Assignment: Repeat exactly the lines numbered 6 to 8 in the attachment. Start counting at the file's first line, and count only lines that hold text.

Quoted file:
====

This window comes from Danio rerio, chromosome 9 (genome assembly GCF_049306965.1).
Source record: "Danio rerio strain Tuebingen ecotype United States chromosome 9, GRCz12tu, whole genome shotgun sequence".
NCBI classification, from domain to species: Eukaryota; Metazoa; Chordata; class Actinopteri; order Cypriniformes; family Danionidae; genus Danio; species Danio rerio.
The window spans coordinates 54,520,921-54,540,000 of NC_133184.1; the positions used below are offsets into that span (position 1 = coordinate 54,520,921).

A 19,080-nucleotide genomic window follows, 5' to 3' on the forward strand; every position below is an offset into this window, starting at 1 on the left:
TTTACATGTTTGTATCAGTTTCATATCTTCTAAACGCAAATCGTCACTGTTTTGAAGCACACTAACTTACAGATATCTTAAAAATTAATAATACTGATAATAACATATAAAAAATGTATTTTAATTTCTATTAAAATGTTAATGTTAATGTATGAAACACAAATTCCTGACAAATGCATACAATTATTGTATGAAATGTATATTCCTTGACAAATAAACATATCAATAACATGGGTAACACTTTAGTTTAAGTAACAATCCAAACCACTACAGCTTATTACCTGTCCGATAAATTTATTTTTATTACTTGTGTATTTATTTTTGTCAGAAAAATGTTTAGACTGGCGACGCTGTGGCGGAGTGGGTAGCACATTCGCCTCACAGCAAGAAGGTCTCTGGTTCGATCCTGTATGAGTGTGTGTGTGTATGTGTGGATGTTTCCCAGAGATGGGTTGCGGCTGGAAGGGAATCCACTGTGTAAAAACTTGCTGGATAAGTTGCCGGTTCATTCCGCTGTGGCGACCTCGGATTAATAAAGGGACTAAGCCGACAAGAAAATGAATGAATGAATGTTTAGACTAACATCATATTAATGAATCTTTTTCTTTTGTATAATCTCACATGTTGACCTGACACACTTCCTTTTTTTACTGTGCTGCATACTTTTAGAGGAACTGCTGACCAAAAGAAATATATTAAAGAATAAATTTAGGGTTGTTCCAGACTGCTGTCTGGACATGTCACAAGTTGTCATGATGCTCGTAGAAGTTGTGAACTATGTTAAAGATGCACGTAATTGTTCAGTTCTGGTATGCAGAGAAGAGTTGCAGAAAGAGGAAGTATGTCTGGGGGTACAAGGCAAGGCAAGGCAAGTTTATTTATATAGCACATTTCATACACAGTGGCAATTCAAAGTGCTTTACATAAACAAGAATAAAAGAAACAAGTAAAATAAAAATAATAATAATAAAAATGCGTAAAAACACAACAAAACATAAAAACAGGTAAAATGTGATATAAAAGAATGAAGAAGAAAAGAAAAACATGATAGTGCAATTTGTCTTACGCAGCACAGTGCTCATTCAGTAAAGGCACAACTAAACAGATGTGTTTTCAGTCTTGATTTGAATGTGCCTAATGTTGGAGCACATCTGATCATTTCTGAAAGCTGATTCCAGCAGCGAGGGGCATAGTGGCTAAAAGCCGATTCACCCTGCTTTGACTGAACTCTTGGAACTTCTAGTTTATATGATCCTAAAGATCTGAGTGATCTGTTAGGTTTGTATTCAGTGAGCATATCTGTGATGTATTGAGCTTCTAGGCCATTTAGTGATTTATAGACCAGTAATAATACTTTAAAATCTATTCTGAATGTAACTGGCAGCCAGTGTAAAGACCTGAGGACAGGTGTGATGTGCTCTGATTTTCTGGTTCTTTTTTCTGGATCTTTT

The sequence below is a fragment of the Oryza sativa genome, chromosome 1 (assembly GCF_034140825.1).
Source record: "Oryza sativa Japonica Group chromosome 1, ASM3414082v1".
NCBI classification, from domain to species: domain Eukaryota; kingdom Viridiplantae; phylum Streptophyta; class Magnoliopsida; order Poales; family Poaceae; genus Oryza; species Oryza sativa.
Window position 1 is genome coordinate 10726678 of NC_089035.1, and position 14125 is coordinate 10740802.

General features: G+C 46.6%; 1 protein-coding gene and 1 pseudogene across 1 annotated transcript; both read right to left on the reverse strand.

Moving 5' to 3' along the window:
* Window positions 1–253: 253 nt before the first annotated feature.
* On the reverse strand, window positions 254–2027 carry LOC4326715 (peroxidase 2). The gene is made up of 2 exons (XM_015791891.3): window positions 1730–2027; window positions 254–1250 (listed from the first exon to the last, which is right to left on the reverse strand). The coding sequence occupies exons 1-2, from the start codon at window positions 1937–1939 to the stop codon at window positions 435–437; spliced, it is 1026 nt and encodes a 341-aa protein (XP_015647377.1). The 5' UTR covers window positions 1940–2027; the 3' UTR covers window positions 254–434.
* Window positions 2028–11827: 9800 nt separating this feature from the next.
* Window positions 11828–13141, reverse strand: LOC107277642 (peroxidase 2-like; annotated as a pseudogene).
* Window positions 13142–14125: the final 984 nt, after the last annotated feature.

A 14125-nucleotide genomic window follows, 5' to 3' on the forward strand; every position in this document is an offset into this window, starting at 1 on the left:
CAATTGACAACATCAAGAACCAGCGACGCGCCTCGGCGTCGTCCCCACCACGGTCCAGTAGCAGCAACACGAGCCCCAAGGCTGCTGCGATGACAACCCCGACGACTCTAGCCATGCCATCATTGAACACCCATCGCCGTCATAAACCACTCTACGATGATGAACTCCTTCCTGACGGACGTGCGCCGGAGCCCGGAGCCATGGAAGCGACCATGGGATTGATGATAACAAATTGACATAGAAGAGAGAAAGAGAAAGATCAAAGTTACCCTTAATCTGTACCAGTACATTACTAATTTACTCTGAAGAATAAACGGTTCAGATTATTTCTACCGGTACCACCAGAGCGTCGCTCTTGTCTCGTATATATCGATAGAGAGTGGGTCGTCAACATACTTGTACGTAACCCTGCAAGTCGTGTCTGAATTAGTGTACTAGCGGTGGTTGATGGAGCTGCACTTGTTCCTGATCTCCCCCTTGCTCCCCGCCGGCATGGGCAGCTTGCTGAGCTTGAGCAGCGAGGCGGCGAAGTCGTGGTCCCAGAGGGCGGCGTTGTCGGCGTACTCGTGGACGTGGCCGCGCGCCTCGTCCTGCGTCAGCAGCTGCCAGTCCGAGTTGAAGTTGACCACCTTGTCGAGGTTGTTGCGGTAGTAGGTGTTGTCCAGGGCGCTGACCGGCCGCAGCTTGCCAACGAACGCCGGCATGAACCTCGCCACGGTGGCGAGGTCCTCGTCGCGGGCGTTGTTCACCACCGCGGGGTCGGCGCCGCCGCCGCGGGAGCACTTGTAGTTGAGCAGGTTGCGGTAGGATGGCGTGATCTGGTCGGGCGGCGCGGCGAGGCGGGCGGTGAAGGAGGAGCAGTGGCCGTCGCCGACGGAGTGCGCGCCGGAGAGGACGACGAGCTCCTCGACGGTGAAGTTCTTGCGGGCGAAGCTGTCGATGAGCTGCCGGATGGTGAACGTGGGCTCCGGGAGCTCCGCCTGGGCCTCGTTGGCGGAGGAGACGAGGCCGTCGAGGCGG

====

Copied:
TTTACATGTTTGTATCAGTTTCATATCTTCTAAACGCAAATCGTCACTGTTTTGAAGCACACTAACTTACAGATATCTTAAAAATTAATAATACTGATAATAACATATAAAAAATGTATTTTAATTTCTATTAAAATGTTAATGTTAATGTATGAAACACAAATTCCTGACAAATGCATACAATTATTGTATGAAATGTATATTCCTTGACAAATAAACATATCAATAACATGGGTAACACTTTAGTTTAAGTAACAATCCAAACCACTACAGCTTATTACCTGTCCGATAAATTTATTTTTATTACTTGTGTATTTATTTTTGTCAGAAAAATGTTTAGACTGGCGACGCTGTGGCGGAGTGGGTAGCACATTCGCCTCACAGCAAGAAGGTCTCTGGTTCGATCCTGTATGAGTGTGTGTGTGTATGTGTGGATGTTTCCCAGAGATGGGTTGCGGCTGGAAGGGAATCCACTGTGTAAAAACTTGCTGGATAAGTTGCCGGTTCATTCCGCTGTGGCGACCTCGGATTAATAAAGGGACTAAGCCGACAAGAAAATGAATGAATGAATGTTTAGACTAACATCATATTAATGAATCTTTTTCTTTTGTATAATCTCACATGTTGACCTGACACACTTCCTTTTTTTACTGTGCTGCATACTTTTAGAGGAACTGCTGACCAAAAGAAATATATTAAAGAATAAATTTAGGGTTGTTCCAGACTGCTGTCTGGACATGTCACAAGTTGTCATGATGCTCGTAGAAGTTGTGAACTATGTTAAAGATGCACGTAATTGTTCAGTTCTGGTATGCAGAGAAGAGTTGCAGAAAGAGGAAGTATGTCTGGGGGTACAAGGCAAGGCAAGGCAAGTTTATTTATATAGCACATTTCATACACAGTGGCAATTCAAAGTGCTTTACATAAACAAGAATAAAAGAAACAAGTAAAATAAAAATAATAATAATAAAAATGCGTAAAAACACAACAAAACATAAAAACAGGTAAAATGTGATATAAAAGAATGAAGAAGAAAAGAAAAACATGATAGTGCAATTTGTCTTACGCAGCACAGTGCTCATTCAGTAAAGGCACAACTAAACAGATGTGTTTTCAGTCTTGATTTGAATGTGCCTAATGTTGGAGCACATCTGATCATTTCTGAAAGCTGATTCCAGCAGCGAGGGGCATAGTGGCTAAAAGCCGATTCACCCTGCTTTGACTGAACTCTTGGAACTTCTAGTTTATATGATCCTAAAGATCTGAGTGATCTGTTAGGTTTGTATTCAGTGAGCATATCTGTGATGTATTGAGCTTCTAGGCCATTTAGTGATTTATAGACCAGTAATAATACTTTAAAATCTATTCTGAATGTAACTGGCAGCCAGTGTAAAGACCTGAGGACAGGTGTGATGTGCTCTGATTTTCTGGTTCTTTTTTCTGGATCTTTT

The sequence below is a fragment of the Oryza sativa genome, chromosome 1 (assembly GCF_034140825.1).
Source record: "Oryza sativa Japonica Group chromosome 1, ASM3414082v1".